I believe Flatpak, which is installed by default, deserves a mention. Many users, finding that CentOS and third-party repositories are missing many popular applications, will probably consider turning to Flatpak to fill in the gaps. This could prove difficult in practise. To start with, there are no repositories enabled by default on CentOS. I went to Flathub and the instructions for enabling the repository on RHEL/CentOS say to simply download a file and install it. Which sounds simple, but CentOS does not recognize the file type, meaning we can't install or launch it automatically - we need to work with it from the command line manually. I then tried to enable the repository manually using the file, but its digital signature was reportedly not trusted. I eventually enabled the Flatpak repository manually using the command line.
CentOS 8.0.1905 -- Playing music in Rhythmbox (full image size: 146kB, resolution: 1280x1024 pixels)
When I was running RHEL I was unable to install any Firefox extensions. I tried several, after updating my copy of Firefox, but none worked. Each of the Firefox extensions I downloaded using CentOS worked flawlessly.
CentOS, like RHEL, allows remote root logins by default, even in the Workstation role. This is convenient for people doing remote setups, but also a security hole that most other distributions have closed. On the other hand, CentOS enforces RHEL's complex password rules - requiring accounts have either long, complex passwords or no password at all when they are created.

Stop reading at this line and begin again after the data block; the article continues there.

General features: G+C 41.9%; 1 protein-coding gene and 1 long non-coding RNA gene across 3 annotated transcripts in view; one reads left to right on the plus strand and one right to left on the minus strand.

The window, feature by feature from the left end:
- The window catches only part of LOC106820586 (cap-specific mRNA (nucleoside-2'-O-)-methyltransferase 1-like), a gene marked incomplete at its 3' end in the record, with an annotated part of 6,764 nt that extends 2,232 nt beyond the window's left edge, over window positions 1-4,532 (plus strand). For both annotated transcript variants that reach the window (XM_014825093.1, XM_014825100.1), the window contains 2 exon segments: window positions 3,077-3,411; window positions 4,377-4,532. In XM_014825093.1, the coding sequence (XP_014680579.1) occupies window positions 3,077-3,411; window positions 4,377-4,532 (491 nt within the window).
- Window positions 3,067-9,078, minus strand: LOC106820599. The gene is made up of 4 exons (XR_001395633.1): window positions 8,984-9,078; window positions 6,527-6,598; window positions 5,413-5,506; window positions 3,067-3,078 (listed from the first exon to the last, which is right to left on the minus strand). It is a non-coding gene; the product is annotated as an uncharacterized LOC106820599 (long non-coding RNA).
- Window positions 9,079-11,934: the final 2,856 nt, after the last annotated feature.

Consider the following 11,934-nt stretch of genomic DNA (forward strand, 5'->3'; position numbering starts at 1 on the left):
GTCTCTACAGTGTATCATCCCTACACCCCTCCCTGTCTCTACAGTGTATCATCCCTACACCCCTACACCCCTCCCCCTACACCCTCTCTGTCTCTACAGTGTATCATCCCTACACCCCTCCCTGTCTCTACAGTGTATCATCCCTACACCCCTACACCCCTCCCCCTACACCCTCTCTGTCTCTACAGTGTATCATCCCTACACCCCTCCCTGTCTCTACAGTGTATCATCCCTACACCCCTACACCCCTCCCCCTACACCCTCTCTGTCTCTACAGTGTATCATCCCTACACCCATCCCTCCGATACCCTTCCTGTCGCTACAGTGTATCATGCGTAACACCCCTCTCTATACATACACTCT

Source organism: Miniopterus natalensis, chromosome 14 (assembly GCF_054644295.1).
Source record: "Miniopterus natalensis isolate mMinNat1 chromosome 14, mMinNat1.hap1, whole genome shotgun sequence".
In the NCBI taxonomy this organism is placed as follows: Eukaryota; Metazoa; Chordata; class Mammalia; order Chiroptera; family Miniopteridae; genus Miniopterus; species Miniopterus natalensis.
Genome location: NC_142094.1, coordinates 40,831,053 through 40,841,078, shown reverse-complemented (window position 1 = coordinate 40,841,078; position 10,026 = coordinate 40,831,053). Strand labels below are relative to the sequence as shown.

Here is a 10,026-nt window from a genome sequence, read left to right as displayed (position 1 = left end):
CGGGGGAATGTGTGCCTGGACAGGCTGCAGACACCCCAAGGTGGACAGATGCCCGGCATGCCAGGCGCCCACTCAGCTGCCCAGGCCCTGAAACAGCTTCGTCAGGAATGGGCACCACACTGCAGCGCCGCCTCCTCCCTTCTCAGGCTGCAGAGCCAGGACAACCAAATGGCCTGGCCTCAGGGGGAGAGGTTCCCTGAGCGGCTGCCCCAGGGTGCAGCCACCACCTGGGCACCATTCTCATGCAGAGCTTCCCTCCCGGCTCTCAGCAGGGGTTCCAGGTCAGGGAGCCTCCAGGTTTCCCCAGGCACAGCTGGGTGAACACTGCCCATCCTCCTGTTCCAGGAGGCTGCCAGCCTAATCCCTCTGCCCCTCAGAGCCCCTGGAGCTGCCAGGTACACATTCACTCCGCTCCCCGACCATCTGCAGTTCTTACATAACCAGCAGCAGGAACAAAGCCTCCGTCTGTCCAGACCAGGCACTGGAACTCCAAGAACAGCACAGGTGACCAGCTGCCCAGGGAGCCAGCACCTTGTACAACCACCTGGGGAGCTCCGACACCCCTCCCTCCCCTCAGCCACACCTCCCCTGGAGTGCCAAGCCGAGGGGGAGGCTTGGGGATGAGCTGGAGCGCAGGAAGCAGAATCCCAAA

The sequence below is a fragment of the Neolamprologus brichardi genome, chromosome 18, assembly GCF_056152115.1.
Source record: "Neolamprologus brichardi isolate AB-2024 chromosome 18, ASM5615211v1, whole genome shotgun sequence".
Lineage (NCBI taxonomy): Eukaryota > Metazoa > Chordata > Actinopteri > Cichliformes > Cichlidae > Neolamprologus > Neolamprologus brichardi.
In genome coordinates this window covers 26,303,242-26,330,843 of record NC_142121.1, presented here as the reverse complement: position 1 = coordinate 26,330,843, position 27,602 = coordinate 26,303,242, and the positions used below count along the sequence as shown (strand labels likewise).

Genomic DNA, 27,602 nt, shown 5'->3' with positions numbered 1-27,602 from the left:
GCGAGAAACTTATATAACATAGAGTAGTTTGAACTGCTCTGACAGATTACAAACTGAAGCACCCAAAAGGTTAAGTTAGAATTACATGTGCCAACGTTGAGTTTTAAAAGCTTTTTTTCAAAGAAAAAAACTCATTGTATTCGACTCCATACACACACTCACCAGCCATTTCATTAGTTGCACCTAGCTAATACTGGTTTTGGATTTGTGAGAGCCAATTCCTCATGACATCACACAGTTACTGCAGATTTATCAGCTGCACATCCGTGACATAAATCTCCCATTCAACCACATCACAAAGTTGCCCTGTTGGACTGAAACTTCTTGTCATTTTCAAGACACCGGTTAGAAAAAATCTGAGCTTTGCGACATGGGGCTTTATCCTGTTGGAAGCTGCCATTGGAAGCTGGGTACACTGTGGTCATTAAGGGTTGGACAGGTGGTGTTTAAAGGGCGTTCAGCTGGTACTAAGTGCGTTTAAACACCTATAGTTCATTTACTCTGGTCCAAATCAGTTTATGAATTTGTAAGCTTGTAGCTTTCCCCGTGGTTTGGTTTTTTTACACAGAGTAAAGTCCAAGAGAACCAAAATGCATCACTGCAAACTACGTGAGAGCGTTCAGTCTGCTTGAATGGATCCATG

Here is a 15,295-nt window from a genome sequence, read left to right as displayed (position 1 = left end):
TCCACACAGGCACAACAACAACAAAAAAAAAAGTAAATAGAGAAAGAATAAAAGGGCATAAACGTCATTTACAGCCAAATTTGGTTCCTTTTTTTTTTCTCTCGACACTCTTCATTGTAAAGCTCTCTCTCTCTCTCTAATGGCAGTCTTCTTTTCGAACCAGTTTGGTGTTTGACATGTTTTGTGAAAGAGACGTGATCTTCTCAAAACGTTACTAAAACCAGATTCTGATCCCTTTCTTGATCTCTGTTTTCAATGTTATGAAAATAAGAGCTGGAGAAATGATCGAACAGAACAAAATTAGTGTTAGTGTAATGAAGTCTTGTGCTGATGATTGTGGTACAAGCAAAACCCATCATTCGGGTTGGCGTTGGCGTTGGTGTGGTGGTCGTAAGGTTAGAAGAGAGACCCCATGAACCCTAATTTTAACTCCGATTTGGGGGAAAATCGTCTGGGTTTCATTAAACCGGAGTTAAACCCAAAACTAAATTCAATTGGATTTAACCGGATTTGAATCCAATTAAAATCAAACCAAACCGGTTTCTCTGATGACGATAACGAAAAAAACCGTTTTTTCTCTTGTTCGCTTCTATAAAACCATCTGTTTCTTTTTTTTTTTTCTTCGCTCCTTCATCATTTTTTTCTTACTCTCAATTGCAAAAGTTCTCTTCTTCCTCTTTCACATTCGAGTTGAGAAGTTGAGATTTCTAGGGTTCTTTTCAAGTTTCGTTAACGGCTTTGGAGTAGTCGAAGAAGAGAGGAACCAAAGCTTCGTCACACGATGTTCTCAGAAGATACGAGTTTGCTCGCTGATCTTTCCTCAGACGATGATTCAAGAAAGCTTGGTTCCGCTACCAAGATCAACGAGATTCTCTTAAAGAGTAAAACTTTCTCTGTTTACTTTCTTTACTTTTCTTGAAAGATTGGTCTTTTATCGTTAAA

CentOS ships with the Cockpit web-based, remote administration software installed, though not enabled. This mirrors my experience with RHEL. I really like Cockpit and how it gives easy access to several administrative functions. Using Cockpit I was able to manage services, check resource usage, and view logs.
When I was running RHEL I was unable to install updates or new applications through Cockpit. While running CentOS, I could check for (and install) package updates. However, Cockpit under CentOS, was unable to find any applications for me to install.
The experience I had with CentOS is very similar to my experience with RHEL, as is to be expected. Both distributions are using the same source code and the same versions of utilities. There are little differences though, most of them in the field of software management and the initial setup.
While CentOS's install process is virtually the same as Red Hat's, the process of getting the install media is entirely different. With CentOS one can just go to the project's website and click the appropriate download link. Red Hat requires registration (even for the free developer version), browsing through product versions, and picking the right edition. Then we need to accept on-line registration the first time we run the distribution.